Representation of Audio signals


Sampling is one of the most important steps in audio processing. Recently, lot of people have been asking me  about the representation of the audio signals and sampling, so I thought it would be appropriate to pen down a few lines about the audio signal representation in the present post.
Sampling of speech signals
Speech signal is an analog signal which varies with time. The x-axis of the signal represents time and y-axis represents the amplitude. It is a continuous time and continuous amplitude signal. Sampling is the process of converting continuous time signal into a discrete time signal.
Sampling makes storage, processing and transmission of audio very easy. When a signal of duration 100 seconds, is sampled at regular intervals, say at a sampling frequency of 1Hz, there exists a sample at every 1 second. That means, the amplitude of the signal at every 1 second and stored.  The entire signal will be of 100 samples.
The sampling theorem:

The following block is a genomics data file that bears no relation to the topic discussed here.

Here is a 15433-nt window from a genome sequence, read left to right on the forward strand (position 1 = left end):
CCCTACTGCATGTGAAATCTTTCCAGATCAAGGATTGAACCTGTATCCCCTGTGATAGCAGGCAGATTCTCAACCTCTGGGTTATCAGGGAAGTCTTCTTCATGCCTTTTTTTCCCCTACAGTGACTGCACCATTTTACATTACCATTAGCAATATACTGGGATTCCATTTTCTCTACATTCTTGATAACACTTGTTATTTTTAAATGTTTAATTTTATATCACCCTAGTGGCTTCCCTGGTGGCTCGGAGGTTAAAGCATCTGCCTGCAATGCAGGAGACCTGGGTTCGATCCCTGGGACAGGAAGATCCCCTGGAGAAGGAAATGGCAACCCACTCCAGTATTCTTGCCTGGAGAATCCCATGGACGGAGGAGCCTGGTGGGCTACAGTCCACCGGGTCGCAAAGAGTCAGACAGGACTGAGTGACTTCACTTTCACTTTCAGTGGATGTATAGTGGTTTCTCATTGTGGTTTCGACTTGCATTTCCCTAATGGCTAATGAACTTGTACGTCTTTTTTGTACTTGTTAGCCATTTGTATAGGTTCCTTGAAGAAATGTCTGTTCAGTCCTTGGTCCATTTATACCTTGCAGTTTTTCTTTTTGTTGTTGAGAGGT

A bandlimited signal which has no spectral components above fm cycles per second, can be uniquely reconstructed from its samples,
which are at equal intervals, which are at 1/2fm seconds apart.
Therefore to uniquely reconstruct a signal from its samples, the sampling frequency should be at least twice the highest frequency of
the signal.

Selection of sampling frequency
For voiced sounds, the high frequencies are more than 40dB below the peak of the spectrum for frequencies above 4KHz.On the other hand, for unvoiced sounds, the spectrum has not fallen off appreciably even above 8KHz. Thus, to accurately represent all speech sounds would require a sampling rate greater than 20KHz.In most applications, however, this sampling rate is not required. For most phonemes, almost all of the energy is contained in the 5Hz-4 kHz.
Therefore, if the speech is filtered by a sharp cut off analog filter prior to sampling, so that the Nyquist frequency is 4KHz, then a sampling rate of 8KHz is possible.
When it is necessary to capture audio covering the entire 20–20,000 Hz range of human hearing, such as when recording music or many types of acoustic events, audio waveforms are typically sampled at 44.1 kHz (CD), 48 kHz (professional audio), or 96 kHz.

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